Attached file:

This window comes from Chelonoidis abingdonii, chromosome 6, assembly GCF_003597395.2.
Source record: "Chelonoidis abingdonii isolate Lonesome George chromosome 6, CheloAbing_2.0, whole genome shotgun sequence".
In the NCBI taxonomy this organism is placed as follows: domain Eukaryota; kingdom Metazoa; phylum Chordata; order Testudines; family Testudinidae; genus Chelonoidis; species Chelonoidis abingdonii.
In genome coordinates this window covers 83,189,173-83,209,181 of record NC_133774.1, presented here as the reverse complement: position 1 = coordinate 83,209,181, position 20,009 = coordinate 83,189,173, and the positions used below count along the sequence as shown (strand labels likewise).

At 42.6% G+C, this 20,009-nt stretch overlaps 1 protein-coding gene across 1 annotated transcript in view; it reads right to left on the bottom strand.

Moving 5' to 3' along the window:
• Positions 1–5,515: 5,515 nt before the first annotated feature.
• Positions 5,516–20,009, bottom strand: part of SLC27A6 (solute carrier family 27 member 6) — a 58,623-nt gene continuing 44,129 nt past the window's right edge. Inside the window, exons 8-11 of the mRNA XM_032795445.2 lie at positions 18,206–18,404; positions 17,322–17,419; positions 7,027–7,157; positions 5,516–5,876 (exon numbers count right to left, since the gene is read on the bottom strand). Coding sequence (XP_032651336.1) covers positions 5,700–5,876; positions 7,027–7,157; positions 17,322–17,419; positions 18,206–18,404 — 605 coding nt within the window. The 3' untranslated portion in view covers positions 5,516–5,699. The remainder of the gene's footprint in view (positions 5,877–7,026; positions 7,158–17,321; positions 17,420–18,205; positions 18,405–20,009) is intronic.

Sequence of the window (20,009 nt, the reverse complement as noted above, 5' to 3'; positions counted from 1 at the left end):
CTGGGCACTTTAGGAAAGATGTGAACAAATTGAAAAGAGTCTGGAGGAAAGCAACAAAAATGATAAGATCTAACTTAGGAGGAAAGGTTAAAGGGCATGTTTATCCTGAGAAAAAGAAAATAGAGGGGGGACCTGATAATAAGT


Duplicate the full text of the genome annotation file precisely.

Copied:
This window comes from Chelonoidis abingdonii, chromosome 6, assembly GCF_003597395.2.
Source record: "Chelonoidis abingdonii isolate Lonesome George chromosome 6, CheloAbing_2.0, whole genome shotgun sequence".
In the NCBI taxonomy this organism is placed as follows: domain Eukaryota; kingdom Metazoa; phylum Chordata; order Testudines; family Testudinidae; genus Chelonoidis; species Chelonoidis abingdonii.
In genome coordinates this window covers 83,189,173-83,209,181 of record NC_133774.1, presented here as the reverse complement: position 1 = coordinate 83,209,181, position 20,009 = coordinate 83,189,173, and the positions used below count along the sequence as shown (strand labels likewise).

At 42.6% G+C, this 20,009-nt stretch overlaps 1 protein-coding gene across 1 annotated transcript in view; it reads right to left on the bottom strand.

Moving 5' to 3' along the window:
• Positions 1–5,515: 5,515 nt before the first annotated feature.
• Positions 5,516–20,009, bottom strand: part of SLC27A6 (solute carrier family 27 member 6) — a 58,623-nt gene continuing 44,129 nt past the window's right edge. Inside the window, exons 8-11 of the mRNA XM_032795445.2 lie at positions 18,206–18,404; positions 17,322–17,419; positions 7,027–7,157; positions 5,516–5,876 (exon numbers count right to left, since the gene is read on the bottom strand). Coding sequence (XP_032651336.1) covers positions 5,700–5,876; positions 7,027–7,157; positions 17,322–17,419; positions 18,206–18,404 — 605 coding nt within the window. The 3' untranslated portion in view covers positions 5,516–5,699. The remainder of the gene's footprint in view (positions 5,877–7,026; positions 7,158–17,321; positions 17,420–18,205; positions 18,405–20,009) is intronic.

Sequence of the window (20,009 nt, the reverse complement as noted above, 5' to 3'; positions counted from 1 at the left end):
CTGGGCACTTTAGGAAAGATGTGAACAAATTGAAAAGAGTCTGGAGGAAAGCAACAAAAATGATAAGATCTAACTTAGGAGGAAAGGTTAAAGGGCATGTTTATCCTGAGAAAAAGAAAATAGAGGGGGGACCTGATAATAAGT